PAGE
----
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Mayor Rahm Emanuel, Cook County State’s Attorney Anita Alvarez, Alderman James Balcer (11th), State Representative Michael Zalewski (21st), State Senator Tony Munoz (1st), Chicago Police Superintendent Garry F. McCarthy and families who have suffered from gun violence urged the Illinois General Assembly to pass House Bill 2265, which increases penalties for several gun crimes, including a 3-year mandatory minimum for aggravated unlawful use of a gun and a requirement that offenders serve at least 85 percent of their sentence.
“We cannot continue to allow criminals to escape with light punishment for committing violent crimes with guns,” Mayor Emanuel said. “ The current penalties for illegal gun possession do not deter criminals and allow convicted gun offenders to quickly return to the street to commit violent crimes or be injured or killed. I urge the General Assembly to pass this legislation and help prevent violent crime in Chicago and throughout the state.”
“From a prosecutor’s perspective, it is obvious that our existing gun laws are not effectively deterring criminals who continue to open fire at random on the streets of Chicago and who revolve in and out of our criminal justice system,” said State’s Attorney Alvarez. “We have to take a harsher approach and this legislation will help to ensure that criminals who choose to shoot guns on our streets will be held accountable for a term that actually enhances public safety."
More than 100 people involved in shootings and murders this year in Chicago would have been in prison if tougher sentencing policies were already in place. That includes at least 15 murder victims whose lives would have been saved if they were incarcerated.
“By adopting this law, we will keep potential offenders from committing crimes, but also keep potential victims from becoming the target of gun crime,” said Superintendent McCarthy. “ It’s clear that we have to treat illegal gun possession as the violent crime that it is.”
Last month, 13 individuals, including a 3-year old boy, were shot at Cornell Square Park. One of the accused offenders was convicted of felon in possession of a weapon who had already been sentenced to boot camp and released.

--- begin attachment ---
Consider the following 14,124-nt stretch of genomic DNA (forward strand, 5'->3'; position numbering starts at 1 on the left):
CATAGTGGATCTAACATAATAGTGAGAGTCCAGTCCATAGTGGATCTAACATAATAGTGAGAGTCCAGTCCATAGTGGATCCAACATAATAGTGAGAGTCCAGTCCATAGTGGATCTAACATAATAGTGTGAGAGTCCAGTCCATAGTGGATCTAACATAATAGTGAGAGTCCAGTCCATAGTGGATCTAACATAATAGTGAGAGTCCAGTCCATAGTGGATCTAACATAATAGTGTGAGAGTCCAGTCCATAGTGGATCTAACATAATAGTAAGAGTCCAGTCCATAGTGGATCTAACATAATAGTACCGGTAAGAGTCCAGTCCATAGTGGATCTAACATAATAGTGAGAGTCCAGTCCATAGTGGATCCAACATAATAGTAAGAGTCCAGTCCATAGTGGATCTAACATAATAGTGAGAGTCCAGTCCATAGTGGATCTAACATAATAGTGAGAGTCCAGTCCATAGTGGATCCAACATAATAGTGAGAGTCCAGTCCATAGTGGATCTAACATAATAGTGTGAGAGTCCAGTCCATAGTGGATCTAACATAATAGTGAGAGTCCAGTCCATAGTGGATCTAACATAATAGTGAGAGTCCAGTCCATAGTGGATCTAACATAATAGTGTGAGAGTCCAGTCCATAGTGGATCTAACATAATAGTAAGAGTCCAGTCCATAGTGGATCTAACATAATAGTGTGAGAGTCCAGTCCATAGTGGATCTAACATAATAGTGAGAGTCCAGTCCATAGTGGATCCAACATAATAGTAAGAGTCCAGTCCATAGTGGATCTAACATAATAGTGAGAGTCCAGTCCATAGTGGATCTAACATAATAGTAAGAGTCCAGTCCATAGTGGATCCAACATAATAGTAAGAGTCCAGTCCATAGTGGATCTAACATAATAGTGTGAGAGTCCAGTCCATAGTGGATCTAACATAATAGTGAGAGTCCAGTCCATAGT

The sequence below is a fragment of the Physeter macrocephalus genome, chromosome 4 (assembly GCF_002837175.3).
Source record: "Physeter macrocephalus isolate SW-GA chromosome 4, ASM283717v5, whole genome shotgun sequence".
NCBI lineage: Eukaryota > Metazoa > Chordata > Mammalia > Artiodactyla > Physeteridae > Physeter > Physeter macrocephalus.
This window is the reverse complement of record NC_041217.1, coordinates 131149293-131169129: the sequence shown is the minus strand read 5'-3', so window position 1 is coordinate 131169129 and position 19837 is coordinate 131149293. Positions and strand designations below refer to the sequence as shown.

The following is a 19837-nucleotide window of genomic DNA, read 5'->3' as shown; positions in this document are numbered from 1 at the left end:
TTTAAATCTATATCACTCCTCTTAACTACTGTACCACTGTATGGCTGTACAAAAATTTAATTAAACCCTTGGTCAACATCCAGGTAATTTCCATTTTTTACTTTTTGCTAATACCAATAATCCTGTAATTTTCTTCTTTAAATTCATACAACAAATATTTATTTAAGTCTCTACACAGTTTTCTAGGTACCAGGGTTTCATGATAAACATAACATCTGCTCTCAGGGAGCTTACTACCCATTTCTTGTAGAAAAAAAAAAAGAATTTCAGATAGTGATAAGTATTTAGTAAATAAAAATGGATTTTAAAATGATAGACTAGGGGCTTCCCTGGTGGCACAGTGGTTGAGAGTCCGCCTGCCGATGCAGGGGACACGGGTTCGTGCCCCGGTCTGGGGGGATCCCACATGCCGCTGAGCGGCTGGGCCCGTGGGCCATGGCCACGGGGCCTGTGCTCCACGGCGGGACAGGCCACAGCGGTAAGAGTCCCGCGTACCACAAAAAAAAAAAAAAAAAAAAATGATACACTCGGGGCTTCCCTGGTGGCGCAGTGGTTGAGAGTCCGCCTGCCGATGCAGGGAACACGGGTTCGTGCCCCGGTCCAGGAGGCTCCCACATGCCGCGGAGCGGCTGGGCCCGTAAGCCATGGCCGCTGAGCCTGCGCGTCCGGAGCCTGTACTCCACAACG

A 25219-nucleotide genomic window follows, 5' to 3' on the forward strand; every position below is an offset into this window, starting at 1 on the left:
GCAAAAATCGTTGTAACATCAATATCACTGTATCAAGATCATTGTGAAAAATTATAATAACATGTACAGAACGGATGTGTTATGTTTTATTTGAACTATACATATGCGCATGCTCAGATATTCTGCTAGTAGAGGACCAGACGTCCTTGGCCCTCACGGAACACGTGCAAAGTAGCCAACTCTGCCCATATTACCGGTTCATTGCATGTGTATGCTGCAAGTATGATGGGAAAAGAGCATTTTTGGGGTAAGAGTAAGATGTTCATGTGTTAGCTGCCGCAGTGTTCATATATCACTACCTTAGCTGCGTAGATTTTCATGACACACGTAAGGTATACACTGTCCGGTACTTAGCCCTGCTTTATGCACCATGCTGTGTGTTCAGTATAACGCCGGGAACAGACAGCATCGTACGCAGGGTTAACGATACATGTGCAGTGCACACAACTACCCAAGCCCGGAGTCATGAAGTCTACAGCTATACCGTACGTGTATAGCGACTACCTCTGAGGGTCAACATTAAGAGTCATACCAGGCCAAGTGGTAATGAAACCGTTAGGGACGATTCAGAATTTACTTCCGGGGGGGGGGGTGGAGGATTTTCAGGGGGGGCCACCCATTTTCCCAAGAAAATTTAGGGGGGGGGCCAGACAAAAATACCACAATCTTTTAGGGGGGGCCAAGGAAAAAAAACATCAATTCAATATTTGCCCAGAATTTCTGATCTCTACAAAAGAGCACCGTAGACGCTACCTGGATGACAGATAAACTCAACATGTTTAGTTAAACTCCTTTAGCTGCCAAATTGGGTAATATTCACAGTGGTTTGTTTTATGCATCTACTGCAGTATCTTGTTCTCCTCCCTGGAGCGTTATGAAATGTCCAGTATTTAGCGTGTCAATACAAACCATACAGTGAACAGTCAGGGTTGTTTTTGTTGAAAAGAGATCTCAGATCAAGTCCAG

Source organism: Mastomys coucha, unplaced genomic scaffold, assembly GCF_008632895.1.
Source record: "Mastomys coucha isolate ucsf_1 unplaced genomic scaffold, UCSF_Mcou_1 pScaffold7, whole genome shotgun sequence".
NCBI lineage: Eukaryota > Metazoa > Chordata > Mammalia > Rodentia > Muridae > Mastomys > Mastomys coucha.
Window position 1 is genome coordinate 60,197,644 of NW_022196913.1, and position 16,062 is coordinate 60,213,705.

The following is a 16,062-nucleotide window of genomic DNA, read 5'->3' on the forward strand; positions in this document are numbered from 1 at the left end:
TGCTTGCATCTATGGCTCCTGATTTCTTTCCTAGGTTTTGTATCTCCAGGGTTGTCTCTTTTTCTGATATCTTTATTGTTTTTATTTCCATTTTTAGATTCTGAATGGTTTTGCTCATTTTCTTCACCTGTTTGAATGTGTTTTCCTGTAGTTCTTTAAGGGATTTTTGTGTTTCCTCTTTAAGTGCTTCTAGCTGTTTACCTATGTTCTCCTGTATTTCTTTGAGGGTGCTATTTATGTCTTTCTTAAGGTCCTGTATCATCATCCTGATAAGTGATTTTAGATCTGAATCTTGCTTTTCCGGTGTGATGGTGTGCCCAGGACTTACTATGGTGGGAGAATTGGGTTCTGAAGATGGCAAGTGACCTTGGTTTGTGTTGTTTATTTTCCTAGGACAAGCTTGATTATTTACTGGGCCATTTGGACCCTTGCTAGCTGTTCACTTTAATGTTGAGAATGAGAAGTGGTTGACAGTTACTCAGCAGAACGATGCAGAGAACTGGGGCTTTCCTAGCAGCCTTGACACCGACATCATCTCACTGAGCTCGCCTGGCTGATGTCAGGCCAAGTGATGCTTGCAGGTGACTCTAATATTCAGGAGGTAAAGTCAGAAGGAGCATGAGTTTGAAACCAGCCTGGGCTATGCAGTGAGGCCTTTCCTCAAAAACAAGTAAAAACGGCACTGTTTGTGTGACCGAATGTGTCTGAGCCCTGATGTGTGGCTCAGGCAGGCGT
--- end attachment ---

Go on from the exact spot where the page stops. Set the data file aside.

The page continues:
Elected and city officials were joined by community members who have lost a family member to gun violence, including Nathaniel Pendleton and Cleo Pendleton, Thomas Wortham III and Carolyn and Sandra Wortham, Ronald Holt and Annette Nance-Holt, Pam Boseley and Stephanie Brown.
Children and youth are among the tragic victims of gun violence by offenders who should have been in prisons. For example, 5-year-old Jaden Donald and 15-year-old Hadiya Pendleton were both allegedly shot by offenders who would have been in prison for prior gun crimes.
The support was offered prior to hearing from the Public Safety Committee of the City Council on a resolution urging the General Assembly to adopt the tougher penalties.
“Gang violence is being fueled by easy access to guns and the lack of real punishment for illegally carrying a gun,” said Alderman Balcer, Chair of the Public Safety Committee. “I wrote this resolution to show Chicago’s support for tougher gun penalties and hope that our legislative partners in the General Assembly pass House Bill 2265.”
Under current law, illegal gun possession carries the same penalty as possessing unstamped cigarettes or repeated retail theft. As a result, every year more illegal guns are recovered in Chicago than in any other city in the country. CPD has recovered more than 5,500 guns year to date, and for the first six months of 2012, the Chicago Police Department collected 9 times as many guns as NYPD and 3 times as many as LAPD (per capita).
Despite claims of exorbitant costs, HB2265 will pay for itself five times over by preventing violent crime and saving lives. According to an analysis completed by the University of Chicago, in one year the bill would have prevented over 400 violent crimes by keeping the offenders in prison – saving $700 million associated with those crimes – or 5 times the costs of incarcerating those individuals.
HB2265 would increase sentences for several, common gun crimes and require that individuals convicted of those crimes serve at least 85% of their sentences:
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